Have you seen parents or families encouraging their children to join the activities of the organisation?
Yes, a lot of parents. At first, they were a little bit shy because in general art wasn’t seen as something positive in our region. This is partly due to cultural ideas. Most people encourage their kids to do majors other than art, because they think they could not make a living out of it. Participation was shy at the beginning. But later, people saw a lot of changes in their kids’ behaviour, especially because those kids didn’t have any other option other than going to the street where they are exposed to drugs, weapons, a lot of violence and crime. There is also a lot of discrimination and different forms of extremism; so it was really creating a new environment in this region. Parents saw that this would make a difference for their kids. Most of them were afraid to lose their children to organised crime in this region. As I mentioned, we live in an area that is referred to as a red zone and most of the embassies consider that there is a high risk for people visiting this region. So, I think parents were increasingly happy and excited to participate in our programmes. Not at the beginning, but later after acknowledging our success.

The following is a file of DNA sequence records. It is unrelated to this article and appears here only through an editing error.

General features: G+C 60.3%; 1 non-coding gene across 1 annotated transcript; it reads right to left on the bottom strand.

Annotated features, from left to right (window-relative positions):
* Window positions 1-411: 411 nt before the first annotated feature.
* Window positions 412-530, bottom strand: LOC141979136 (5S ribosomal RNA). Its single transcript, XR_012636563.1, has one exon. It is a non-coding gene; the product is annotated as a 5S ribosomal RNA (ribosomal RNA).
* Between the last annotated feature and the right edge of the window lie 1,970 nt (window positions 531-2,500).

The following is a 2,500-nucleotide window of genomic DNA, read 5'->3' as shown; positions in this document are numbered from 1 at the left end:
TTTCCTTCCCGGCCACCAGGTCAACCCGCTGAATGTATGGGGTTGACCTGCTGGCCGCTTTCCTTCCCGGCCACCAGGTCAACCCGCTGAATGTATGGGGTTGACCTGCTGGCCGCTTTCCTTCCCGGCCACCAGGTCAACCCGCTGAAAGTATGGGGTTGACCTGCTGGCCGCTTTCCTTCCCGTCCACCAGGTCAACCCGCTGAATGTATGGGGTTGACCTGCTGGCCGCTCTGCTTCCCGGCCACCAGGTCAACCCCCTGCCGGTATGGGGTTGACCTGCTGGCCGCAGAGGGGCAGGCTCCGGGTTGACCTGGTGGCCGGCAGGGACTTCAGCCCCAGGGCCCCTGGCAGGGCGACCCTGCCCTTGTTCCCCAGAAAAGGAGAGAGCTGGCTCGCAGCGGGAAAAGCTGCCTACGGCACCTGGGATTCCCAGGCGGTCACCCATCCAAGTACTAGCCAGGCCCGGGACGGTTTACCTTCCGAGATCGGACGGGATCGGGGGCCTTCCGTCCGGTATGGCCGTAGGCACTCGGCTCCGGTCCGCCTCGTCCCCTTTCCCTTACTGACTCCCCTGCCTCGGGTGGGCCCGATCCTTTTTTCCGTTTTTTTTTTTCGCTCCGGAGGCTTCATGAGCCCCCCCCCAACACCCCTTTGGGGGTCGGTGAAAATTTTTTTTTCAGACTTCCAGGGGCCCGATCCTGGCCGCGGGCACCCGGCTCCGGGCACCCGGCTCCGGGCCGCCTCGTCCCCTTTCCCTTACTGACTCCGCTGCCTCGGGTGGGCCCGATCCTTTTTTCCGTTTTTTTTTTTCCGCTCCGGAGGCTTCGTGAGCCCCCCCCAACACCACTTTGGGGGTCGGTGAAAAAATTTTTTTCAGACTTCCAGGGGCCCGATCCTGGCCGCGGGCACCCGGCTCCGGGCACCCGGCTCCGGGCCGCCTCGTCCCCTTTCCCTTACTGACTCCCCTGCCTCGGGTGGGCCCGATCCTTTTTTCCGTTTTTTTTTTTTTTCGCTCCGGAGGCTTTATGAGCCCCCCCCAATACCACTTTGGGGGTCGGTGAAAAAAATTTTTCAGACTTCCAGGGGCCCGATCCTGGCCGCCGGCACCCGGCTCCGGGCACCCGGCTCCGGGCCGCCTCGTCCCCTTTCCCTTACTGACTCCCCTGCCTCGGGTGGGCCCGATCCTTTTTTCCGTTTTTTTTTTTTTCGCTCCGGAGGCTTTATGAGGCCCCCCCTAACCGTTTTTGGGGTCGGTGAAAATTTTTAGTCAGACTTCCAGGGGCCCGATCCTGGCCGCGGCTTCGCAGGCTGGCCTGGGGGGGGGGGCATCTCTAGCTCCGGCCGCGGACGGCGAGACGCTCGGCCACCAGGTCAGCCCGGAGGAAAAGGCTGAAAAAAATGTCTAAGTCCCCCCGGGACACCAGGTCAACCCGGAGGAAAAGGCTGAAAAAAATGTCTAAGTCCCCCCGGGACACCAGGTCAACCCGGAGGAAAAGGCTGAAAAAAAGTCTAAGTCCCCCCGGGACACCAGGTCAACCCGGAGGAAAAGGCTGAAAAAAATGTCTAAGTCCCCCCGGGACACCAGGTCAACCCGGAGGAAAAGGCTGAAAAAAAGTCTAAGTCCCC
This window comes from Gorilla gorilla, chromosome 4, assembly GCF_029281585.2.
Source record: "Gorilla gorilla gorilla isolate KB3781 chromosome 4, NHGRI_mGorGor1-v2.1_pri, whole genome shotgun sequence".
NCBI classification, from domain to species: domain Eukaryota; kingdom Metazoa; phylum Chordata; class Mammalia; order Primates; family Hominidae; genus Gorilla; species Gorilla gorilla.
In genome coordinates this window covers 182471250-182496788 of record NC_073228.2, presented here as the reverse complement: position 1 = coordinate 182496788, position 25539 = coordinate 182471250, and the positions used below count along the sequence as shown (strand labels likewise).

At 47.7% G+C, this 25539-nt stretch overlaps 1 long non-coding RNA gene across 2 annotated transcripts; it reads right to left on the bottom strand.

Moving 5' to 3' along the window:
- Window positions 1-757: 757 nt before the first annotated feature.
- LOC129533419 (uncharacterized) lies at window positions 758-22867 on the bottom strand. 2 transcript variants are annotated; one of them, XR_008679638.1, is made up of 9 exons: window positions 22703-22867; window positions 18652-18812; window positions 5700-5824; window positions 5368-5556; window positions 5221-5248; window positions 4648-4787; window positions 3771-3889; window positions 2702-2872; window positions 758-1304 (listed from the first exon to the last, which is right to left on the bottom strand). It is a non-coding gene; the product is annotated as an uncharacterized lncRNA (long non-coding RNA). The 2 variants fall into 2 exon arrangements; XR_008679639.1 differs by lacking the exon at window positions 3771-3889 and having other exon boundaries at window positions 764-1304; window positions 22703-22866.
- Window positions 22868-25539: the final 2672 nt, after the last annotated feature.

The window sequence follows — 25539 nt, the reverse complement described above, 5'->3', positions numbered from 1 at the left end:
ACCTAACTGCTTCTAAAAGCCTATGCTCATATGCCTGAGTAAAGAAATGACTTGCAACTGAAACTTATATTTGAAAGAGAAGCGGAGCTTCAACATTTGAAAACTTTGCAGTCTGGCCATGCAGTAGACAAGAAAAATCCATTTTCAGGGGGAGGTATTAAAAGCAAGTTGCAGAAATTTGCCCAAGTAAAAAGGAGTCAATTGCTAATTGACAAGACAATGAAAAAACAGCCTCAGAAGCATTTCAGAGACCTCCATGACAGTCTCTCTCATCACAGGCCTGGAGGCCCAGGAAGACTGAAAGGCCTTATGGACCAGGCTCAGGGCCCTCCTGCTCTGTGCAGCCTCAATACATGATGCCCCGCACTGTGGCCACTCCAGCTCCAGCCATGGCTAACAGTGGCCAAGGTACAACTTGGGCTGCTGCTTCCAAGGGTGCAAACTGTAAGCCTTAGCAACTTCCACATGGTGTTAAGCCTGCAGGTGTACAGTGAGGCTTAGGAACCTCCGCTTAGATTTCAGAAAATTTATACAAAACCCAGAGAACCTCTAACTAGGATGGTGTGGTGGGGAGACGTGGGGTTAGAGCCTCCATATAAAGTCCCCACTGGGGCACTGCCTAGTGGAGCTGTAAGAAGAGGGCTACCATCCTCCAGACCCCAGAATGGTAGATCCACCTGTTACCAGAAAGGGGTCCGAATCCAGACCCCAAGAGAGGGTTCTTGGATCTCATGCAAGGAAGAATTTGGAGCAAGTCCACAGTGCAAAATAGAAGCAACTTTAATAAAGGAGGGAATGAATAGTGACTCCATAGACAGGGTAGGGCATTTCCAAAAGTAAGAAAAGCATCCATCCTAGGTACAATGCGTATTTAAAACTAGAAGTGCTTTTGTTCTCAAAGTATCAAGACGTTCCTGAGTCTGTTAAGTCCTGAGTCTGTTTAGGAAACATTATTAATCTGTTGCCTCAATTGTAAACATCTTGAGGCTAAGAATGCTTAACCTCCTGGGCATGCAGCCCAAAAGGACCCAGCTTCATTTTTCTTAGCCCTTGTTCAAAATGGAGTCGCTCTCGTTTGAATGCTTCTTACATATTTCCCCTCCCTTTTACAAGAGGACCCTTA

Would you be able to give me an example of one or two of your success stories?
We have experienced success stories on different levels. One of them is about a participant from a religious family, who visited our centre and met a Syrian refugee. At the beginning he said it was his first meeting with a Syrian refugee because his family would not accept to interact with Syrians out of fear or prejudice. After a long training project involving art and music, the two young men became best friends and were visiting each other at home, which eventually changed his family’s perspective. […] Another success story is also about one of our participants who learnt photography and video-making. He started to earn money by organising his own photo sessions, which generated hopes for improved livelihood in the region. Other people in theatre production and different forms of art have materialised their own ideas. We give seed-funding to active and talented people. We also now have a big project called “Art against violence”, which allows talented art students from the region to launch their own creative ideas, workshops, theatre companies or musical bands.